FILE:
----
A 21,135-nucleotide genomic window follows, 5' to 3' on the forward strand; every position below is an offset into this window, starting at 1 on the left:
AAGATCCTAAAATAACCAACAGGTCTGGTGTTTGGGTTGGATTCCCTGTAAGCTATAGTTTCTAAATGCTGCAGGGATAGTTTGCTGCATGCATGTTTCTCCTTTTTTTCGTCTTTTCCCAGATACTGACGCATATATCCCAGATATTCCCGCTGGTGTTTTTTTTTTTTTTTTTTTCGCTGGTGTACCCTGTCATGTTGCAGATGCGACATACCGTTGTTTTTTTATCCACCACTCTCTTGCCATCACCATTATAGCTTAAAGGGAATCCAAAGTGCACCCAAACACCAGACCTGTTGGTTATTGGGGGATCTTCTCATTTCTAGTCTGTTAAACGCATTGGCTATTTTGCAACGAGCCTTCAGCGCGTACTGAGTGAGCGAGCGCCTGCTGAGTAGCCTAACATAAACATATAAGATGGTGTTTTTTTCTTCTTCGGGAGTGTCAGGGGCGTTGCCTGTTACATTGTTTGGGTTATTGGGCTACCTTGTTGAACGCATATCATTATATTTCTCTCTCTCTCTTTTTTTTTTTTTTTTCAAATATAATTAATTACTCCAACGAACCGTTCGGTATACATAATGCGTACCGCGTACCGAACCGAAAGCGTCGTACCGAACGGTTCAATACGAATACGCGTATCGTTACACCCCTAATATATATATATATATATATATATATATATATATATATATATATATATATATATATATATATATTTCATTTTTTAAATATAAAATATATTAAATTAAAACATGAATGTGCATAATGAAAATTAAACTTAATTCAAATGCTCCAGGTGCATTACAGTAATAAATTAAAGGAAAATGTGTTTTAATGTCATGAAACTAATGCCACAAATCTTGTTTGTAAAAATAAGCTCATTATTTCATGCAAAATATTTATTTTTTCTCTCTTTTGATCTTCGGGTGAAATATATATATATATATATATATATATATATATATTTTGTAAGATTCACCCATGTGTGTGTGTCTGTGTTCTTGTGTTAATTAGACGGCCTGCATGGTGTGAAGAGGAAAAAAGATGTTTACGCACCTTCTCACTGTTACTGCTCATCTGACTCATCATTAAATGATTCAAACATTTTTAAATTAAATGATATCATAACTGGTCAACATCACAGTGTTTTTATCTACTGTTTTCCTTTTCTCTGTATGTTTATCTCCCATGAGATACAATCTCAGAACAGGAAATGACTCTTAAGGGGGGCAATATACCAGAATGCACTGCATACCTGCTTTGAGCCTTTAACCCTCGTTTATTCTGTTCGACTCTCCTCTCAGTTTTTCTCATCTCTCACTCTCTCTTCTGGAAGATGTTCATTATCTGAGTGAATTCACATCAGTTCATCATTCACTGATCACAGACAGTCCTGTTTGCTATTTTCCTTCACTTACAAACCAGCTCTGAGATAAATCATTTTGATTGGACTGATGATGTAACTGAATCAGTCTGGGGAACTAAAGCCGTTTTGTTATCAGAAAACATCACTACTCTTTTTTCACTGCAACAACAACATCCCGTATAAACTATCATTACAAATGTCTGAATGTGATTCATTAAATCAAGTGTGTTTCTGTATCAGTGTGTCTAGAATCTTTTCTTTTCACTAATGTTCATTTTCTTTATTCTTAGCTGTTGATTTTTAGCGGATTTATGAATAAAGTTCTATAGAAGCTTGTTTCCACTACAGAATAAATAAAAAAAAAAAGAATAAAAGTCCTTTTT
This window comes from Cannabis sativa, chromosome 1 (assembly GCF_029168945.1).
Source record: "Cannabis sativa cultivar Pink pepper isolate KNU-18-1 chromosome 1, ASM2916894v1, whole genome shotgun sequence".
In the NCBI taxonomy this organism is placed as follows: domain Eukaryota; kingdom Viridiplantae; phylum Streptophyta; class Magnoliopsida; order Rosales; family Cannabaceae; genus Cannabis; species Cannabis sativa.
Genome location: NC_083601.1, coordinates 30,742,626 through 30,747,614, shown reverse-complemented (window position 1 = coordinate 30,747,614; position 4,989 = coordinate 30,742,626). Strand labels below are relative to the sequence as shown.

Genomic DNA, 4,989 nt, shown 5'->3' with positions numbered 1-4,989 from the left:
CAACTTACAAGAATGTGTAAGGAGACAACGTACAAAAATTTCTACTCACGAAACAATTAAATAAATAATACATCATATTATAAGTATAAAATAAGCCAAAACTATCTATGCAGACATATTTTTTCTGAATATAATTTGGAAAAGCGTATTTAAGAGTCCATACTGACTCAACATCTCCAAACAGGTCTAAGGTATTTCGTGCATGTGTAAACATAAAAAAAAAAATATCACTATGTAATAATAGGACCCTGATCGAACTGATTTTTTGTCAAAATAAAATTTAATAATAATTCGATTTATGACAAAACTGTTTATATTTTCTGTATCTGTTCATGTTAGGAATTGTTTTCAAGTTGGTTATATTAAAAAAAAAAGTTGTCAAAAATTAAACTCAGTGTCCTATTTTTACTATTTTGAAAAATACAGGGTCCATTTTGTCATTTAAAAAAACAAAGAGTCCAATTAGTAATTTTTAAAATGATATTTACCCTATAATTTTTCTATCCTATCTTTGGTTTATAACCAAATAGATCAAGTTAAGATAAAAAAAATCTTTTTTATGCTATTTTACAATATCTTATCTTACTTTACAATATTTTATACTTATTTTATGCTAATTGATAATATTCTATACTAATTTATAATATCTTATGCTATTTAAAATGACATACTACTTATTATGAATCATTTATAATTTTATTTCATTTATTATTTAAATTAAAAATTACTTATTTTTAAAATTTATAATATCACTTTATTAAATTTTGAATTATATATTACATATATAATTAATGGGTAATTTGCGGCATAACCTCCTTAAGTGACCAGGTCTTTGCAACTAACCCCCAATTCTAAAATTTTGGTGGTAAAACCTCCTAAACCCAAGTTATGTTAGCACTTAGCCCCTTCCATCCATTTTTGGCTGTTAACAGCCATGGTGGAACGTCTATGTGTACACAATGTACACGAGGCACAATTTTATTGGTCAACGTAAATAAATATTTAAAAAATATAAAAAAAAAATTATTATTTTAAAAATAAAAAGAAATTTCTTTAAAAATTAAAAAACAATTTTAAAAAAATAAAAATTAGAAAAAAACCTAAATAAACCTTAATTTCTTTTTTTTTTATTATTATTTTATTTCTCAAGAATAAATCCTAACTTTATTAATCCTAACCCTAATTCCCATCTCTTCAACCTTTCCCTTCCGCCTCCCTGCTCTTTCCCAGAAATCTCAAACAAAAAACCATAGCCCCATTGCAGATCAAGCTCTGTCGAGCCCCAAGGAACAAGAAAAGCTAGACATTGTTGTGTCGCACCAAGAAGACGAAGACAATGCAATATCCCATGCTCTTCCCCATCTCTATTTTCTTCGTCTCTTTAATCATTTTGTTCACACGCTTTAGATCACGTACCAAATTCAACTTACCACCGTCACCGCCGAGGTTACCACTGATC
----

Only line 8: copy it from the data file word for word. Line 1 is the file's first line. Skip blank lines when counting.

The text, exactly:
CAACTTACAAGAATGTGTAAGGAGACAACGTACAAAAATTTCTACTCACGAAACAATTAAATAAATAATACATCATATTATAAGTATAAAATAAGCCAAAACTATCTATGCAGACATATTTTTTCTGAATATAATTTGGAAAAGCGTATTTAAGAGTCCATACTGACTCAACATCTCCAAACAGGTCTAAGGTATTTCGTGCATGTGTAAACATAAAAAAAAAAATATCACTATGTAATAATAGGACCCTGATCGAACTGATTTTTTGTCAAAATAAAATTTAATAATAATTCGATTTATGACAAAACTGTTTATATTTTCTGTATCTGTTCATGTTAGGAATTGTTTTCAAGTTGGTTATATTAAAAAAAAAAGTTGTCAAAAATTAAACTCAGTGTCCTATTTTTACTATTTTGAAAAATACAGGGTCCATTTTGTCATTTAAAAAAACAAAGAGTCCAATTAGTAATTTTTAAAATGATATTTACCCTATAATTTTTCTATCCTATCTTTGGTTTATAACCAAATAGATCAAGTTAAGATAAAAAAAATCTTTTTTATGCTATTTTACAATATCTTATCTTACTTTACAATATTTTATACTTATTTTATGCTAATTGATAATATTCTATACTAATTTATAATATCTTATGCTATTTAAAATGACATACTACTTATTATGAATCATTTATAATTTTATTTCATTTATTATTTAAATTAAAAATTACTTATTTTTAAAATTTATAATATCACTTTATTAAATTTTGAATTATATATTACATATATAATTAATGGGTAATTTGCGGCATAACCTCCTTAAGTGACCAGGTCTTTGCAACTAACCCCCAATTCTAAAATTTTGGTGGTAAAACCTCCTAAACCCAAGTTATGTTAGCACTTAGCCCCTTCCATCCATTTTTGGCTGTTAACAGCCATGGTGGAACGTCTATGTGTACACAATGTACACGAGGCACAATTTTATTGGTCAACGTAAATAAATATTTAAAAAATATAAAAAAAAAATTATTATTTTAAAAATAAAAAGAAATTTCTTTAAAAATTAAAAAACAATTTTAAAAAAATAAAAATTAGAAAAAAACCTAAATAAACCTTAATTTCTTTTTTTTTTATTATTATTTTATTTCTCAAGAATAAATCCTAACTTTATTAATCCTAACCCTAATTCCCATCTCTTCAACCTTTCCCTTCCGCCTCCCTGCTCTTTCCCAGAAATCTCAAACAAAAAACCATAGCCCCATTGCAGATCAAGCTCTGTCGAGCCCCAAGGAACAAGAAAAGCTAGACATTGTTGTGTCGCACCAAGAAGACGAAGACAATGCAATATCCCATGCTCTTCCCCATCTCTATTTTCTTCGTCTCTTTAATCATTTTGTTCACACGCTTTAGATCACGTACCAAATTCAACTTACCACCGTCACCGCCGAGGTTACCACTGATC